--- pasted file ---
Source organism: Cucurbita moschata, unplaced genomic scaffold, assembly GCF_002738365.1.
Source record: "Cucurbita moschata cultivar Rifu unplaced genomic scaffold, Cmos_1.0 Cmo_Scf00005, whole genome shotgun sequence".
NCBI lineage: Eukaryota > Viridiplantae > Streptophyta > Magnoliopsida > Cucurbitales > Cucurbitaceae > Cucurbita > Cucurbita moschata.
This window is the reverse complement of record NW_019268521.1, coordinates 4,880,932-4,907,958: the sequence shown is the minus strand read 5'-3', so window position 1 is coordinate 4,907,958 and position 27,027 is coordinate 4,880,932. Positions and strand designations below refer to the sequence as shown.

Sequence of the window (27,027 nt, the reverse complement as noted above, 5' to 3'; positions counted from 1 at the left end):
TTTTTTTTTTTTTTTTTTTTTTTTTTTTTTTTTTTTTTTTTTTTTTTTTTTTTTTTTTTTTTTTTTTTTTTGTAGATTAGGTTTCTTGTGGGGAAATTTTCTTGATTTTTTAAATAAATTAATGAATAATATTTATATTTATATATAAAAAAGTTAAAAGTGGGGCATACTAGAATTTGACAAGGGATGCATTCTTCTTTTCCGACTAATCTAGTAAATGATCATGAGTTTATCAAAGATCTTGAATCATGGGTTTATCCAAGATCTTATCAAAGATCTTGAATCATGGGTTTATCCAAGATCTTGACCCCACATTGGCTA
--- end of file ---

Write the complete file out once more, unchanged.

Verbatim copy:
Source organism: Cucurbita moschata, unplaced genomic scaffold, assembly GCF_002738365.1.
Source record: "Cucurbita moschata cultivar Rifu unplaced genomic scaffold, Cmos_1.0 Cmo_Scf00005, whole genome shotgun sequence".
NCBI lineage: Eukaryota > Viridiplantae > Streptophyta > Magnoliopsida > Cucurbitales > Cucurbitaceae > Cucurbita > Cucurbita moschata.
This window is the reverse complement of record NW_019268521.1, coordinates 4,880,932-4,907,958: the sequence shown is the minus strand read 5'-3', so window position 1 is coordinate 4,907,958 and position 27,027 is coordinate 4,880,932. Positions and strand designations below refer to the sequence as shown.

Sequence of the window (27,027 nt, the reverse complement as noted above, 5' to 3'; positions counted from 1 at the left end):
TTTTTTTTTTTTTTTTTTTTTTTTTTTTTTTTTTTTTTTTTTTTTTTTTTTTTTTTTTTTTTTTTTTTTTTGTAGATTAGGTTTCTTGTGGGGAAATTTTCTTGATTTTTTAAATAAATTAATGAATAATATTTATATTTATATATAAAAAAGTTAAAAGTGGGGCATACTAGAATTTGACAAGGGATGCATTCTTCTTTTCCGACTAATCTAGTAAATGATCATGAGTTTATCAAAGATCTTGAATCATGGGTTTATCCAAGATCTTATCAAAGATCTTGAATCATGGGTTTATCCAAGATCTTGACCCCACATTGGCTA